By Jack Weatherford
JACK WEATHERFORD teaches anthropology at Macalester College. He is the author of "Genghis Khan and the Making of the Modern World."
December 29, 2006
In the 13th century, Temujin — better known by his title, Genghis Khan ("world leader") — headed a tribal nation smaller than the workforce of Wal-Mart, yet he conquered and ruled more people than anyone in history. After Genghis Khan's death, his grandson, Hulegu, further expanded the empire, easily conquering most of the Middle East and achieving the Mongols' aim: the establishment of a trade corridor from Korea on the Pacific to Syria on the Mediterranean, one part of their goal of controlling the world.
So that every warrior knew his place within the struggle, Genghis Khan began each campaign with meetings to communicate to his approximately 100,000 soldiers where and why they would fight. The legal justification for the Mongol invasion of Iraq derived from the reluctance of the caliph of Baghdad to control the Shiite Cult of the Assassins, whom the Mongols accused of attempting to kill their khan.
The assassins operated from a series of fortified mountain camps spread from contemporary Afghanistan to Iraq, and the Baghdad invasion did not begin until the Mongols had eradicated the threat from the assassins and destroyed their fortresses. For the final attack on the caliph, the Mongols assembled a coalition of nations, and as their main army invaded Iraq in two columns from the east and the south, their allies approached from the north and west.
Genghis Khan recognized that victory came by conquering people, not land or cities. In contrast to the Americans in 2003, who sought to take the largest cities first in a campaign of shock and awe, the Mongols in 1258 took the smallest settlements first, gradually working toward the capital. Both the Mongols and the Americans used heavy bombardment to topple Baghdad, but whereas the Americans rushed into the capital in a triumphant victory celebration, the Mongols wisely decided not to enter the defeated — but still dangerous — city. They ordered the residents to evacuate, and then they sent in Christian and Muslim allies, who seethed with a variety of resentments against the caliph, to expunge any pockets of resistance and secure the capital. The Americans ended up as occupiers; the Mongols pulled strings, watching from camps in the countryside.
The Mongols also immediately executed the caliph and his sons on charges that they spent too much money on their palaces and not enough defending their nation. They killed most members of the court and administration. The Mongols took no prisoners and allowed no torture, but they executed swiftly and efficiently, including the soldiers of the defeated army who, they believed, would be a constant source of future problems if allowed to live. The first several months of a Mongol invasion were bloody, but once the takeover ended, the bloodshed ended.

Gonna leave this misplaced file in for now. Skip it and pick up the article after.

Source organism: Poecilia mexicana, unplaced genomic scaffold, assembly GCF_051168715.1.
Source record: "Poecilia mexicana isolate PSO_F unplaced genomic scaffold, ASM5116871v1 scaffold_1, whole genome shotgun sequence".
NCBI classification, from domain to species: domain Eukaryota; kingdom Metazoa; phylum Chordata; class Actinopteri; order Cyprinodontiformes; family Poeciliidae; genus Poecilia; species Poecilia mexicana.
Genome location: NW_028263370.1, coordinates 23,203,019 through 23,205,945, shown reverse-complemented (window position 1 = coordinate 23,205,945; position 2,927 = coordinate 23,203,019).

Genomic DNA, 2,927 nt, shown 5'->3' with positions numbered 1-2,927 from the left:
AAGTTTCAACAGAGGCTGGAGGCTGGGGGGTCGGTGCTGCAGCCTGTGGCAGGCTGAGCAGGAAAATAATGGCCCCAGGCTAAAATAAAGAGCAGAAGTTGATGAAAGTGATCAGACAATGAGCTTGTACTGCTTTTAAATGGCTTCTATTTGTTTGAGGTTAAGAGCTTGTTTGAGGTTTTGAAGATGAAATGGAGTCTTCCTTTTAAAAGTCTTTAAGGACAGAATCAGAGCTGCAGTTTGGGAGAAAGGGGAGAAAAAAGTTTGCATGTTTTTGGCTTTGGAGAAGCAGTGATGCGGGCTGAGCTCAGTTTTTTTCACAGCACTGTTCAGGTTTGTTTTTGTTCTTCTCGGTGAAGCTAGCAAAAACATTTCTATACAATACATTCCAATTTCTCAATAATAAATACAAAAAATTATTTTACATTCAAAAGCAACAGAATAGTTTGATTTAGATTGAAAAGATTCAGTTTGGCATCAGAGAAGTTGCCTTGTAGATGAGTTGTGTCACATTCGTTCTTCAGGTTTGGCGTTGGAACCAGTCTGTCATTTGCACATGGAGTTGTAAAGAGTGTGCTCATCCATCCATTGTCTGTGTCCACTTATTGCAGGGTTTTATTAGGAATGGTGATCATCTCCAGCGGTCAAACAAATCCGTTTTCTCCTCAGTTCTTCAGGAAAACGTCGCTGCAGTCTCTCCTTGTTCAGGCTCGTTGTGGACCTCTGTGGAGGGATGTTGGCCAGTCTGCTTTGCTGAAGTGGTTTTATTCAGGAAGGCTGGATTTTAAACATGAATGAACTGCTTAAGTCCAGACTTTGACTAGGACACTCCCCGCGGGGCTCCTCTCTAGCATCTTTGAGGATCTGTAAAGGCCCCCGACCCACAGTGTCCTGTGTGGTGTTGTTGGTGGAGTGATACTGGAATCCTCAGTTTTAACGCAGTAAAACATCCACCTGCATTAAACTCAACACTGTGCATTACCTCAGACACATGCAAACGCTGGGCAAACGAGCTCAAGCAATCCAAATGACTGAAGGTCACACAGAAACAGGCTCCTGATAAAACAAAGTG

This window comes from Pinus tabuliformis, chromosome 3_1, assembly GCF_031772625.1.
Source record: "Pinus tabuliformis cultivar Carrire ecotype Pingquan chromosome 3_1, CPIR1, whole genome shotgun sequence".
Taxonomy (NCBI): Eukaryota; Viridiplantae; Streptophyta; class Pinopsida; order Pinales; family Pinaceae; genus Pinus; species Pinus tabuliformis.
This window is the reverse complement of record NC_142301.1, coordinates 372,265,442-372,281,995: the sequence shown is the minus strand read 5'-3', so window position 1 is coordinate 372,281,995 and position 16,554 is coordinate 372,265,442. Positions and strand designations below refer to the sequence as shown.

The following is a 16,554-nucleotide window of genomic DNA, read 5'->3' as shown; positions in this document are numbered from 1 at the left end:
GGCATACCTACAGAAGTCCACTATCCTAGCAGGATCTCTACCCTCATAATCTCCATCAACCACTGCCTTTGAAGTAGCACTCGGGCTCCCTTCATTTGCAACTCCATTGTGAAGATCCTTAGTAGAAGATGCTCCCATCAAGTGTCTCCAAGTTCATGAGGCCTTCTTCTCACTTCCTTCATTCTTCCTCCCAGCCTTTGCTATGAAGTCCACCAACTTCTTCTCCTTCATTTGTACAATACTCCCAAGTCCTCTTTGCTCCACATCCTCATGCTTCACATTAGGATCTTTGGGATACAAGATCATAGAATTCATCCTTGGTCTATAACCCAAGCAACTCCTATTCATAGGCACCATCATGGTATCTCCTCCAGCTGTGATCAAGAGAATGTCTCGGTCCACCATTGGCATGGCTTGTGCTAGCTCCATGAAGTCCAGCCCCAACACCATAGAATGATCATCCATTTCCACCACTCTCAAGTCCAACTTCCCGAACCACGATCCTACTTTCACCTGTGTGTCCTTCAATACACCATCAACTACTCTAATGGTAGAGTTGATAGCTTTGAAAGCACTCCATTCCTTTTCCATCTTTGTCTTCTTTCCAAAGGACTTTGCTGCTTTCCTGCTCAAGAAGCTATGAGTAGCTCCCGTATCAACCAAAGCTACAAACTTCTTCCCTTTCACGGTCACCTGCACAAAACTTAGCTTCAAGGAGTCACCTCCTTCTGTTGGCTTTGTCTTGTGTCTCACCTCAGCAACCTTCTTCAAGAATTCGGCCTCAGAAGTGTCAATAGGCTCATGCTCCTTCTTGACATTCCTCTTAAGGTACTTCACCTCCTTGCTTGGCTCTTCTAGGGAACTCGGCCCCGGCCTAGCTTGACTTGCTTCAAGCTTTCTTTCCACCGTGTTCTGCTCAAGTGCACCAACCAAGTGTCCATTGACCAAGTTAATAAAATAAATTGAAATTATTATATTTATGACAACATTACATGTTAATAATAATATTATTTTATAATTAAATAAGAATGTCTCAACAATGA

By contrast, the American military campaign was quick, with comparatively few Iraqi (or coalition) casualties, but the bloodshed has continued for years. Constrained from decisively dispatching enemies of a new Iraq, the United States has allowed Iraqi terrorists to select who lives and who dies, including women and children, in a slow-motion massacre.
And while the violence continues, the U.S. can't come close to establishing a government that rivals what the Mongols achieved. They exercised a genius for speaking to people in terms that they understood. When conquering Muslims, Genghis Khan always announced that Allah willed the Mongol victory as divine punishment; to resist the Mongols was to defy the will of God.
Just as the Mongols perfected the list of who to kill in a conquered land, they knew whom to reward and how to do it. In Baghdad, Hulegu installed a government under Ata Malik Juvaini, a devout Persian Muslim, who governed for most of the next 20 years and whose writings survive as some of the great scholarly works of the Muslim world.
The Mongols spared anyone with a craft, such as carpentry, writing, pottery, weaving or metal working. They fiercely enforced religious freedom, which created an essentially secular state. In Baghdad, they gave many of the caliph's palaces to Mongol allies for more practical uses. They lowered taxes for merchants and eliminated them for religious, medical and educational professionals. They educated women along with men. For all subjects, they instituted harsh laws enforced equally under nearly incorruptible officials.
Fundamentalist Muslims look back at Mongol secularism as a scourge. But, although U.S. rule in Iraq has produced a constant flow of refugees, particularly religious minorities, out of the country, under Mongol rule Christian, Muslim, Jewish and even Buddhist immigrants poured into the newly conquered Iraq to live under the Great Law of Genghis Khan. It was said that during this time a virgin could cross the length of the Mongol Empire with a pot of gold on her head and never be molested.
By the time of the U.S.-led invasion of Iraq, the political achievements of the Mongols had been forgotten, and only the destructive fury of their wars was remembered. Yet under the Mongols — and the legacy of Genghis Khan — Iraq enjoyed a century of peace and a renaissance that brought the region to a level of prosperity and cultural sophistication higher than it enjoyed before or after. Any country with a bent for empire could do worse than learn from Genghis Khan.
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